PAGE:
On April 19, 2011, five 60-foot boats left Auckland, New Zealand to set off on a year's voyage. Stops have included a sacred Polynesian homeland known as Hawaii, the end of one of the longer legs of a round-the-Pacific tour. A sixth boat had joined at Cook Islands, and a seventh in Tahiti. The crews represent the biggest traditional transport and exchange of Polynesian islanders in modern times.
The nearly identical boats are traditional but modern canoes, a catamaran rig called a waka (or vaka or va'a according to dialect). They are too tall in the water to paddle. I was able to meet up with them in beautiful Monterey Bay, central California. When I asked if these boats were of original design, a crew member told me "hundreds of boats like this came out to meet Captain Cook at one of his early calls."
Just as important as the sailing of these traditional craft is perhaps the navigation method employed, handed down for uncounted generations by a revered master to a chosen student. It's not just about reading the stars, but the waves, wind, birds, and more.
To complement tradition and bow to 21st century demands, the fleet has high-tech assists, such as auxiliary power in the form of twin submersible electric engines for each boat, powered by solar panels. The motor power, good for 5 knots for 8 hours per charge, is just for maneuvering in and out of harbors. The batteries are not so heavy that sailing speed is compromised, but each engine is always lifted out of the water by pulleys for sailing.
The prime supporter making the project possible is the Okeanos Foundation, Germany. It is producing a feature-length documentary film on the voyage called "Blue Canoe" -- referring to our Earth home.
From Monterey the fleet is -- at the moment I write this -- on its way to Malibu, working its way down to San Diego where it will winter. Then from Mexico it's on to the Gallapagos, and the South Seas. The last official stop will be an arts festival in the Solomon Islands, the end of the voyage next July.
Six boats were at anchor on August 13 in Monterey Bay, backed right up to the sand. The seventh waka had remained in Hawaii for training, and returned to Tahiti. Out in Monterey Bay at anchor was the accompanying support ketch serving as home for the film crew. The formal name for the fleet is Fleet Tavaru 2011, "Te Mana o te Moana" - The Spirit of the Sea.
I felt that what crossed the world's biggest ocean, laying in front of me, was historic. But to then go out on the waves and speed along in a traditional catamaran canoe under sail was more than exhilarating. The large swells were like gentle souls for our craft, Te Matau a Maui, gracefully moving along as fast as 9 knots. The crew were patient all the while as they let visitors on at the shore for free, to go riding together and help out with rigging and steering. It wasn't a time for the usual activist networking, but I did mention to a couple of voyagers, "this is what the Sail Transport Network is about."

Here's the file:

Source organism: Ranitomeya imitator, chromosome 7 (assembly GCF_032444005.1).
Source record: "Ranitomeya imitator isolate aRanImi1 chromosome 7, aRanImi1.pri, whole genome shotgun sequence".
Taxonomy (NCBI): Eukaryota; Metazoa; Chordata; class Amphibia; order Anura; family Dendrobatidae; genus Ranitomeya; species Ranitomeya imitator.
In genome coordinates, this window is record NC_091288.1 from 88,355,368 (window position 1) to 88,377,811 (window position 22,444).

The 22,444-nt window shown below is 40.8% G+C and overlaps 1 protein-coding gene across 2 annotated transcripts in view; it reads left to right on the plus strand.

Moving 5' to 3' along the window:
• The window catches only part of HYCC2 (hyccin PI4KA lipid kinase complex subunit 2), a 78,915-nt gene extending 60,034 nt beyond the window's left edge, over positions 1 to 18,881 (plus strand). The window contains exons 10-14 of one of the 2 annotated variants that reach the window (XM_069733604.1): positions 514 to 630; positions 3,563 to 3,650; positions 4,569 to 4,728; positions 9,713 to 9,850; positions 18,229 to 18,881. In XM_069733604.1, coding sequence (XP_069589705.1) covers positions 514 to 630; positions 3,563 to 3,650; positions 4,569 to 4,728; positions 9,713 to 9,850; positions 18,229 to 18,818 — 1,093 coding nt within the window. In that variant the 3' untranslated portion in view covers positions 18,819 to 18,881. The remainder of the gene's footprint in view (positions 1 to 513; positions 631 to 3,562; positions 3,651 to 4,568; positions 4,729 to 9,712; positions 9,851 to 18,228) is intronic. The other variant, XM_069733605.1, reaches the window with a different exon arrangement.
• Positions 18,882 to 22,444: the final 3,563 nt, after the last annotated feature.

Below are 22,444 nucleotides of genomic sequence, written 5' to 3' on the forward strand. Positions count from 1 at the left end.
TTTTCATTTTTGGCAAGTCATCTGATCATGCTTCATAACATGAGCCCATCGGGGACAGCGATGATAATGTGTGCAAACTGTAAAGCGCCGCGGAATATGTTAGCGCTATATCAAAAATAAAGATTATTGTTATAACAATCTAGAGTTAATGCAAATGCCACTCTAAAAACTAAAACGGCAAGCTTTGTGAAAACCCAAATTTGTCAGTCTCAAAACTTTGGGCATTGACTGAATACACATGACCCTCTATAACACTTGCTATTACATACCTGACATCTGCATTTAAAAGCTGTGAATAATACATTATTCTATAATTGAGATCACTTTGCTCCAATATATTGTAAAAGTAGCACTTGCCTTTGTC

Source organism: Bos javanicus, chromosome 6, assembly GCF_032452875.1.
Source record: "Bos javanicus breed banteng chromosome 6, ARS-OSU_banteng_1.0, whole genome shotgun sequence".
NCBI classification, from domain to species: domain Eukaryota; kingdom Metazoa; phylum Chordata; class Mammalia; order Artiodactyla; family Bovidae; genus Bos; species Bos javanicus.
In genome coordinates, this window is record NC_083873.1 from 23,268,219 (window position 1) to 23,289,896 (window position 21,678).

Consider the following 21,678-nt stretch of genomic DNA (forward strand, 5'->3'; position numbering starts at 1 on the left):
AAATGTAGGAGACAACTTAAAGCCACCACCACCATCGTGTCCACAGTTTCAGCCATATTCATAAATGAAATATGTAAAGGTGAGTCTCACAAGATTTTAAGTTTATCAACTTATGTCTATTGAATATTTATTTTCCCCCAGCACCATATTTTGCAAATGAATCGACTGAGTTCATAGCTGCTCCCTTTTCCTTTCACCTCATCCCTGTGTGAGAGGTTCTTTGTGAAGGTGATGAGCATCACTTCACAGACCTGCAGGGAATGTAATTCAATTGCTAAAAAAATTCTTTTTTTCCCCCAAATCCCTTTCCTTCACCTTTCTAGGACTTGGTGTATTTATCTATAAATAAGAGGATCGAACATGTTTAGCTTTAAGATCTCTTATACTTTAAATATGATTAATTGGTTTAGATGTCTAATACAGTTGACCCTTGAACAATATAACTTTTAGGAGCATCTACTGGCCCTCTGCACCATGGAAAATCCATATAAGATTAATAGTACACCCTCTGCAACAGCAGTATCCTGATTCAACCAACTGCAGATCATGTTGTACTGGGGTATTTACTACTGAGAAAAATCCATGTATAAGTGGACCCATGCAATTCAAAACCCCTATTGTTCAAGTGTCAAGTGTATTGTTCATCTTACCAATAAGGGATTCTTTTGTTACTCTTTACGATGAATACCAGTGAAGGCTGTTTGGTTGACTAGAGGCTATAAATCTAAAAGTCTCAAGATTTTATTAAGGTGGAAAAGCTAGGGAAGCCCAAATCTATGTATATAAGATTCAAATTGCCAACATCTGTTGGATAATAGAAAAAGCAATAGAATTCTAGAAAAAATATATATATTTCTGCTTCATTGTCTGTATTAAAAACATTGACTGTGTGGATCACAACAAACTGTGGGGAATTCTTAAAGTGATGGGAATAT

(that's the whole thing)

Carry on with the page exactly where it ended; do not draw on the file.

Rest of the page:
It was beautiful to be on the shores of the same Pacific that has been shared with the Polynesians from time immemorial. It was a red letter day for me, and a red letter year for dozens of young Polynesians connecting with their roots:
I was glad to hook up the voyagers and organizers with Capt. Charles Moore, author of the upcoming definitive book on the plastic plague, Plastic Ocean. Wakas had collected samples of plastic trash north of Hawaii in the infamous garbage patch discovered by Moore.
I was tempted to offer to join crew, so I offered although there's a waiting list. The nice people involved are an inducement. I soon found myself being interviewed on camera for the feature length documentary, and I spoke of peak oil, climate change, sail transport and the plastic plague. This was one of my greatest opportunities to date to potentially expand the Sail Transport Network by including the Pacific Voyagers in the network as well as telling a film audience about STN. Our network unites peoples and their cultures, and its work has barely begun as the globalized world gets back to human-scale proportions and natural values.
Many voices create the Pacific Voyagers' blog. Such as, after a closing ceremony before leaving for Maui, two crew members wrote,
Fleet Tavaru 2011 arrived in Hilo, Hawaii, 18th of June 2011, and blogged:
"The fleet was greeted with chanting and hula dances by our Hawaiian cousins; each va’a participated in a braiding ceremony connecting tea leaves to a set of stones in the middle. The inspiration of this ceremony reflects the braided leaves as tentacles of the fe’e (octopus) reaching out to everyone, regardless of the distance and the differences each Island is connected. Afterwards, the navigators and captains were invited to take the braided tea leaves up to a hill next to the cliffs; according to oral history this hill was used for navigators of the old to train."
"The crew feel invested in a cultural and environmental responsibility. We honor our canoes of a new type, we honor those who participated the revival of traditional navigation in the wake of Hokule'a, Hawaiki Nui o Te au o Tonga, and Hawaii Loa Makali'i, Te aurere. This is the first time that so many people of the great ocean come together to convey a message, that of protecting our common heritage: the Pacific Ocean 'Te Moana Nui Hiva.' To end commercial over fishing, pollution and the killing of protected animals. A shout to the world so that the ocean and its resources, both natural and cultural, are preserved for future generations, the ocean is the cradle of our civilization and the reason to live for millions of islanders."
Written from the boat I sailed on, the Te Matau a Maui: